Gun purchases spike in Illinois amid coronavirus pandemic, civil unrest

Customers shop for guns at Freddie Bear Sports sporting goods store on January 19, 2012 in Tinley Park, Illinois. (Photo by Scott Olson/Getty Images)

Illinois residents shopped for guns and applied for firearm permits more than any other time in the state’s history as the COVID-19 pandemic raged and Chicago dealt with civil unrest, according to state police data.

There have been more than 500,000 inquiries about gun purchases through November, according to Illinois State Police statistics. That is a 45% increase from 2019. The department also received 445,945 applications for firearm owner’s identification cards, a 167% increase from 166,649 applications in 2017. There are more than 2.2 million Illinoisans with Firearm Owners Identification cards.

Illinois State Police Director Brendan Kelly told the Chicago Tribune the increases were a reflection on the unease and tension seen in the state and across the country.

The first spike in gun purchases came in March, as COVID-19 spread across the United States, and Illinois Gov. J.B. Pritzker issued a stay-at-home order aimed at slowing the spread. There were 64,000 background checks performed in anticipation of a firearm sale, according to state police.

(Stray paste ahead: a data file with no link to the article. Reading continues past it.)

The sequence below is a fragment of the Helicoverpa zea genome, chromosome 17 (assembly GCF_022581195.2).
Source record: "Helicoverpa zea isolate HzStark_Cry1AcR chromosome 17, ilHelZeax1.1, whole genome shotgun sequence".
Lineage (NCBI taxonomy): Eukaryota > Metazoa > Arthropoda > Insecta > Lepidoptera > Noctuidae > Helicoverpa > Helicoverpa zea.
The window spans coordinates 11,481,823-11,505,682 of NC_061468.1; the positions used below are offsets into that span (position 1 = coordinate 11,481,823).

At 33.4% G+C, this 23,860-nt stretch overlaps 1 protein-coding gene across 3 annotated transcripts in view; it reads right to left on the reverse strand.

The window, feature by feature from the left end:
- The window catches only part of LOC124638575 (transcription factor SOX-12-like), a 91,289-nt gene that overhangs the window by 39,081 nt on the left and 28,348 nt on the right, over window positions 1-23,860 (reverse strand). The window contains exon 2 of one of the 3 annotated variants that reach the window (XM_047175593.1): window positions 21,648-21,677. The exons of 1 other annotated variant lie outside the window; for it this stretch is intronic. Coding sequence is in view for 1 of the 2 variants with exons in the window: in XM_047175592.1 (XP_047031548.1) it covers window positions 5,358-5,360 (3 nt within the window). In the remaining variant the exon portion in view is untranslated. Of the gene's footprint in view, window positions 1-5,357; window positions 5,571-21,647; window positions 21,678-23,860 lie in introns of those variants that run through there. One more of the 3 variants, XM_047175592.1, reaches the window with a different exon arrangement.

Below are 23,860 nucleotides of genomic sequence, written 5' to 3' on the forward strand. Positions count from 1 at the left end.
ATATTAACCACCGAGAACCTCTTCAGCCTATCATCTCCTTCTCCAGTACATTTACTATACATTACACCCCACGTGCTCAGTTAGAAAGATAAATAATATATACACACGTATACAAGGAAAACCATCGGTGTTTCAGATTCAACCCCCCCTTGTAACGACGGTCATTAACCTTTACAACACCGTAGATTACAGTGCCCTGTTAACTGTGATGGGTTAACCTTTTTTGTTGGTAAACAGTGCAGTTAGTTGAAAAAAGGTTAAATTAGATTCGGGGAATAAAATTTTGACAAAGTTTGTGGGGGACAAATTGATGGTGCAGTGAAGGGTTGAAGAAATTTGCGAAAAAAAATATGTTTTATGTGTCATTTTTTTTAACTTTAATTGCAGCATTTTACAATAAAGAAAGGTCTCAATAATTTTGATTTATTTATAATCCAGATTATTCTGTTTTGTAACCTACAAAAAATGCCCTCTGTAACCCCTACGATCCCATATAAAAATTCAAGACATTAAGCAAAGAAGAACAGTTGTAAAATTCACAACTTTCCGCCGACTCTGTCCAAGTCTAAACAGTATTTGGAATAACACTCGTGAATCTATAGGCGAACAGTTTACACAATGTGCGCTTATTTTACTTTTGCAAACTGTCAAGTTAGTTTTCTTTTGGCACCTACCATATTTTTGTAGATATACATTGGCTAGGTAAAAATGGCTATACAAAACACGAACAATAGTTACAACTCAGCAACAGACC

Federally licensed dealers reported more than 65,000 serious inquiries in June, when there was widespread social unrest stemming from killings of Black people by police and the country’s reckoning with systemic racism.

“It was a fear-driven surge of purchasing,” said Mark Jones, a former Bureau of Alcohol, Tobacco, Firearms and Explosives special agent. “Nobody knows (for sure) what is going to happen, but if history is a guide, they are going to find their way into the hands of people who shouldn’t have them.”

State police has struggled to keep up with FOID applications and now has a processing period of about 121 days. The average processing time for a concealed carry license is 145 days. The agency has about 144,476 pending FOID applications.

Republican state lawmakers, some longtime critics of FOID cards, are calling on the state to suspend the permitting process until the agency can improve its response time.